When it was released in 2011, The Raid (or as it was known here in the states, The Raid: Redemption) was an absolute breath of fresh air for action movie fans. Directed by the Welsh-born Gareth Evans, the Indonesian film was 90 minutes of non-stop action. The story of an ill-fated SWAT team sent to raid an apartment complex controlled by a drug lord, the movie introduced the world to the fighting style of silat, a brutal form of hand to hand combat, which seems to focus almost completely on bashing the head and neck. The movie was brutal – yet exhilarating – and a new director, along with his lead (Iko Uwais) were made cult legends.
Now, three years later, The Raid 2 has hit US shores, and last evening, I had the pleasure of taking it in. Weirdly enough, while the US release for the first film added a subtitle, the second film lost its subtitle – Berandal. Berendal in English means thug, and that’s precisely what our hero from the first film, Rama (Uwais) has to become here. Set just moments after the ending of the first film, The Raid 2 places Rama in a unique situation. Having proven that the deadly raid of the first film was caused due to police corruption, he wishes to expose all members of the police force involved in organized crime. Unfortunately for Rama, this requires going deep undercover – entering into prison, and entering himself under a new identity into the massive crime world. This world is built around the tense alliance between two crime families – one of Jakarta, one of Japan – and as you can imagine, things go incredibly wrong. And luckily for us action fans – they go wrong in an incredibly violent way.
Serving as writer, director and editor, Gareth Evans aims high with the second installment of this series. In a jarring comparison to the first film – the movie lasts a whopping two-and-a-half hours, a sprawling crime epic. And in an Icarus like scenario, attempting to fly so high is what burns the film. There are characters upon characters upon characters here – each crime family is incredibly fleshed out, and in all honesty, I had moments where I struggled to recall which character the dialogue was referencing (an issue perhaps enhanced by the fact that I was watching a subtitled print). But even with the greater scripting ambition, the heart of what has made this series so great remains – awe-inspiring action.
With an increased budget ($4.5 Million versus the first film’s $1.1 Million), Evans goes all out, not only shooting his film in some incredibly beautiful locations (a fantastic juxtaposition to the first film’s dank, dark apartment complex fights), but increasing the scale of each battle. From a mud-soaked prison riot to the craziest car chase I’ve ever seen, to an intense, goosebump inducing final one-on-one fight, you will be completely taken in by the set-pieces found here. For however many issues I may have with the plotting, they can easily be ignored for the scope and scale of the action found here. In short, these sequences are epic – in the proper sense of the word, not the bastardized version the Internet gives us these days.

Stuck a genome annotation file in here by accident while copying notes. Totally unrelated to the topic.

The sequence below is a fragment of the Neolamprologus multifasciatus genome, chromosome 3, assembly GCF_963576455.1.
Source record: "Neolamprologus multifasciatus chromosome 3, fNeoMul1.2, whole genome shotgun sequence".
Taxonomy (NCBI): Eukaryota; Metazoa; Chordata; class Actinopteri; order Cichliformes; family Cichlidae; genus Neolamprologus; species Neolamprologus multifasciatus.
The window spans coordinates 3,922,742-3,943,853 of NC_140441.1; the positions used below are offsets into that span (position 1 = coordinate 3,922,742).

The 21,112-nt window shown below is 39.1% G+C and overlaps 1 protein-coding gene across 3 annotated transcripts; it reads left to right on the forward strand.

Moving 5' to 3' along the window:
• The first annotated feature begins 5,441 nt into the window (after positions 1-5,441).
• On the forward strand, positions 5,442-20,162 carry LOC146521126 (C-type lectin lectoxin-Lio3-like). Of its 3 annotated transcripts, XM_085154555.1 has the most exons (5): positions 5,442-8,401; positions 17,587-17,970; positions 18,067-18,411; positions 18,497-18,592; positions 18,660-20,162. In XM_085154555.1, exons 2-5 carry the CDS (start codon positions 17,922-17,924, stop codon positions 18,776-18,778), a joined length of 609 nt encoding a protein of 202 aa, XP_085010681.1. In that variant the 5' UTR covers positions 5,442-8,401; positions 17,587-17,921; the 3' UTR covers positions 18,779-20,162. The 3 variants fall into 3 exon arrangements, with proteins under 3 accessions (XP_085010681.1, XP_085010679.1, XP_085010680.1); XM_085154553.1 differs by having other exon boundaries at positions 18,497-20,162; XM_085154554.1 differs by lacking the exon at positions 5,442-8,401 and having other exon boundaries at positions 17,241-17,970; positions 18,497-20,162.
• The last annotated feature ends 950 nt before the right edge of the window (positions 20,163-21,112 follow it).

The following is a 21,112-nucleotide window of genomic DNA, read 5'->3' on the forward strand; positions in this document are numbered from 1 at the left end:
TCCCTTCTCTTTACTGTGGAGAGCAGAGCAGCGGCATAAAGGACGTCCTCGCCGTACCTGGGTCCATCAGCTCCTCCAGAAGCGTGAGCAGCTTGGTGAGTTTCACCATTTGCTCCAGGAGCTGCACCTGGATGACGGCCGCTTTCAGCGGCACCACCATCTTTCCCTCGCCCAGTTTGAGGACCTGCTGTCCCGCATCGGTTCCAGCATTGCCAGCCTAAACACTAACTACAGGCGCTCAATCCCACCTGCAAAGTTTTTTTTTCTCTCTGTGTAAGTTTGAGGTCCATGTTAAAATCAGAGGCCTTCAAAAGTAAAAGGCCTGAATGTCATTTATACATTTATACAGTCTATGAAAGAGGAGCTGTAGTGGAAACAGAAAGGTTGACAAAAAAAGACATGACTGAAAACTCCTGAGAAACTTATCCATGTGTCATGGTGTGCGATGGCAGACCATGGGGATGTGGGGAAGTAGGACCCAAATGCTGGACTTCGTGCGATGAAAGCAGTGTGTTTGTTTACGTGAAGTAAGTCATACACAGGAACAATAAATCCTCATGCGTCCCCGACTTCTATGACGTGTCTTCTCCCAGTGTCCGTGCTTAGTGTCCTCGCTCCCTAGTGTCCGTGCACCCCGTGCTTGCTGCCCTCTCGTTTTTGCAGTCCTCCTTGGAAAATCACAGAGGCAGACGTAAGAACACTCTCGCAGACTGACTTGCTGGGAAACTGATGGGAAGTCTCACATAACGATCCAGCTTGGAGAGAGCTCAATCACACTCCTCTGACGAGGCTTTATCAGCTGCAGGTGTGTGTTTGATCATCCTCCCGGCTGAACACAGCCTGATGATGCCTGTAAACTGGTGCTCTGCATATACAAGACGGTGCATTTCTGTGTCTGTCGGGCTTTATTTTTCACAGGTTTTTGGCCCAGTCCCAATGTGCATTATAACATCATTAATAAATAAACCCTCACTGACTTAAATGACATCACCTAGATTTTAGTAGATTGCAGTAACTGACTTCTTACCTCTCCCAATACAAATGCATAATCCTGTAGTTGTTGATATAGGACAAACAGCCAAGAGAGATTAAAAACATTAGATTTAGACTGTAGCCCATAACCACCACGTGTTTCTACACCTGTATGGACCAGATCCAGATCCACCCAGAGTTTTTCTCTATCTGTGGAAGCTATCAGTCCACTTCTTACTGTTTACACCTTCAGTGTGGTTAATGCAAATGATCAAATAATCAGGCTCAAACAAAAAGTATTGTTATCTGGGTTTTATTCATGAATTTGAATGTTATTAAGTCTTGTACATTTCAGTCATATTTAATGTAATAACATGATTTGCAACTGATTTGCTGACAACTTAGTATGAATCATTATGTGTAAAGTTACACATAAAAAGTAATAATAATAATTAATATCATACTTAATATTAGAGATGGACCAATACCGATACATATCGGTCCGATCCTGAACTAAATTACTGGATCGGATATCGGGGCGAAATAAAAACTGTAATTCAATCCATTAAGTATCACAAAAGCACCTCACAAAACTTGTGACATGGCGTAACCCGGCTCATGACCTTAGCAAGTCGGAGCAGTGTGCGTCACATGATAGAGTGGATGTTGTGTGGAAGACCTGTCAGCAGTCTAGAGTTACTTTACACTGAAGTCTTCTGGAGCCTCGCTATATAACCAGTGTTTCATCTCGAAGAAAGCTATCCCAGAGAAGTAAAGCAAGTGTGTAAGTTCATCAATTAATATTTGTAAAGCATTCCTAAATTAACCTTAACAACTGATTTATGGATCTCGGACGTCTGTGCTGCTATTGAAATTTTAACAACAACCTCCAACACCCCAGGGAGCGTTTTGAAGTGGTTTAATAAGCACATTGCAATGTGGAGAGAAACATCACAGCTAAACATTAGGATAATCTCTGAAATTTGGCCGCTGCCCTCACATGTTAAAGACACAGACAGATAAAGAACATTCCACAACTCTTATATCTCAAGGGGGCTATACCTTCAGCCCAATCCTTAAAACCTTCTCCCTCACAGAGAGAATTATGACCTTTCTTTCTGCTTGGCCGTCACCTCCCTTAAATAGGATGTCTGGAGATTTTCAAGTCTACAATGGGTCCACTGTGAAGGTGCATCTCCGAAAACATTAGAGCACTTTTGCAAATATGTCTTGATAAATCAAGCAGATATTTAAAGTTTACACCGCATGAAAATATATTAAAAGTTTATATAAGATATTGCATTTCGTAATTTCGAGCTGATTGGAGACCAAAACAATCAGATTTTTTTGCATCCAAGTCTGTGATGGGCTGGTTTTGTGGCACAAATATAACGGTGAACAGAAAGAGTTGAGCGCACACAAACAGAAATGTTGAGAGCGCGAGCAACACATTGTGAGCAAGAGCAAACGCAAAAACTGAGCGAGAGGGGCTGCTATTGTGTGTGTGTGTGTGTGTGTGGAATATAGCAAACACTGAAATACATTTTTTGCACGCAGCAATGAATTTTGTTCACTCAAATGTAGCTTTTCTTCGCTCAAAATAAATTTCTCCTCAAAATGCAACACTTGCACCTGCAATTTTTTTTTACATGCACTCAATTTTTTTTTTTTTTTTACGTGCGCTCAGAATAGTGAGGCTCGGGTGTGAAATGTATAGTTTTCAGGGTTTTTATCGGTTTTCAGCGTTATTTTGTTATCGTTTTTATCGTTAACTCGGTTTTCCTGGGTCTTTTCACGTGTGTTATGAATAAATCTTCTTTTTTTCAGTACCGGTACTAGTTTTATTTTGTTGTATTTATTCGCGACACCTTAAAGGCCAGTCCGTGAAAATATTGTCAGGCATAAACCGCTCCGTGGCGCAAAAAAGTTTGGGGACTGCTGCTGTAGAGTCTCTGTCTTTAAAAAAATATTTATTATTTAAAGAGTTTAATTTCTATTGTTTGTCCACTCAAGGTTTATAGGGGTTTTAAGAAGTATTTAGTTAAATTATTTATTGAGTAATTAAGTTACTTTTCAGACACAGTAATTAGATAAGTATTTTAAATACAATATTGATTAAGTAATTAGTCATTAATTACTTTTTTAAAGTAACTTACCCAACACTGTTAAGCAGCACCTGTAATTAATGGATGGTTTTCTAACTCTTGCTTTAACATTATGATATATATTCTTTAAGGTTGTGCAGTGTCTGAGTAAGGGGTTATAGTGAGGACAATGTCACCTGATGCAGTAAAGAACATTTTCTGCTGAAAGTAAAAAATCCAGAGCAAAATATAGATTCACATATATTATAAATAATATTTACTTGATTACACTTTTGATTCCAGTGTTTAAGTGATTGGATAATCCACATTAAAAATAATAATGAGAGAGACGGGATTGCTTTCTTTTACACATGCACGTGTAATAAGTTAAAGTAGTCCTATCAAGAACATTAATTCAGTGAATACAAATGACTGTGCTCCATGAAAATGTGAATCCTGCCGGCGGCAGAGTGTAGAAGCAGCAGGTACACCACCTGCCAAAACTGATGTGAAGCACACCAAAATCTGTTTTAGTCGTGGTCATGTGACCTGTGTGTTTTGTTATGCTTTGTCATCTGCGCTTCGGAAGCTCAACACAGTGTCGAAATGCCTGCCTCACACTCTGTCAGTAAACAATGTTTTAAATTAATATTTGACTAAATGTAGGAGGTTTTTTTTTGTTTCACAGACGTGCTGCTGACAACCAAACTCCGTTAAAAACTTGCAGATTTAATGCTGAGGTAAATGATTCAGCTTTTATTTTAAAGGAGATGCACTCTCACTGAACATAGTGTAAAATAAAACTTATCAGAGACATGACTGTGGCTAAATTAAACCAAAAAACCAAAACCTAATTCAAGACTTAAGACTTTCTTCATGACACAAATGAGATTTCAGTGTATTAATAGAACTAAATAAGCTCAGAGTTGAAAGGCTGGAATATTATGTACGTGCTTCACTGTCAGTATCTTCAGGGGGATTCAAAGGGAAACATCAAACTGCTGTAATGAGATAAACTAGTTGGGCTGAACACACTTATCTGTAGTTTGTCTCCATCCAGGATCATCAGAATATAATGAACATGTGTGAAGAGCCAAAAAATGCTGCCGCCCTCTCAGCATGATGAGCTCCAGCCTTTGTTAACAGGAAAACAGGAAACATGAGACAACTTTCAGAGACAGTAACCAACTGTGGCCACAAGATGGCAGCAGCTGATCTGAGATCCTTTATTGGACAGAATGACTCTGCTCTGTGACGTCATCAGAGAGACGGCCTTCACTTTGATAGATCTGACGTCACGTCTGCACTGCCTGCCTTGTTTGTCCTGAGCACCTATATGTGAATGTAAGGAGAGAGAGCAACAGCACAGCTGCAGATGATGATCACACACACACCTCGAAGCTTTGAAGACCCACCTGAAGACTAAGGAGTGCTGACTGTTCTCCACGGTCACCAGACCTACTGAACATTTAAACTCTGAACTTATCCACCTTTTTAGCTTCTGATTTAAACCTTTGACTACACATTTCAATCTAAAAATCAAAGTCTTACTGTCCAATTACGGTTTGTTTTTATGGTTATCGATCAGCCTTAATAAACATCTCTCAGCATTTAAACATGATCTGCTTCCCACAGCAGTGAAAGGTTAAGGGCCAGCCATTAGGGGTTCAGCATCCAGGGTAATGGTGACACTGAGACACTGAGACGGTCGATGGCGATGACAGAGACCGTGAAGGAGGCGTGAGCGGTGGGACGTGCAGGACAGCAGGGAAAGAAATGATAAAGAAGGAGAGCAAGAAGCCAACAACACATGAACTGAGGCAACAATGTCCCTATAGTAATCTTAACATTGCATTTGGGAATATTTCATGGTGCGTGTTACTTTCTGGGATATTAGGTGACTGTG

Acting is top-to-bottom solid, but to be honest, not why we’re here. Some veteran actors of Indonesian films give the crime families appropriate gravitas, but the characters that leave the most impact have the film’s smallest amount of dialogue. Look for the brother-sister duo known as “Baseball Bat Man” (Very Tri Yulisman) and “Hammer Girl” (Julie Estelle) to become action movie icons. Also, at this point, if the people who are putting together the major action franchises in Hollywood aren’t bugging Iko Uwais to appear and bash some heads, there’s something very wrong (come on, Fast & Furious franchise).
Aiming high to serve as a massive crime family drama, yet bogged down at times by an iffy script and a too-long run time, The Raid 2 is not as perfect as its predecessor – but it continues to deliver heart-racing action that innovates and redefines what can be done in the world of action film. For this reason alone, it is a must see for fans of action films, martial art films, and massive head and neck trauma. Besides, what does it say if we can’t love a film for it’s ambition? Give it a go before it leaves theaters – or be one of the many to discover it on DVD or VOD.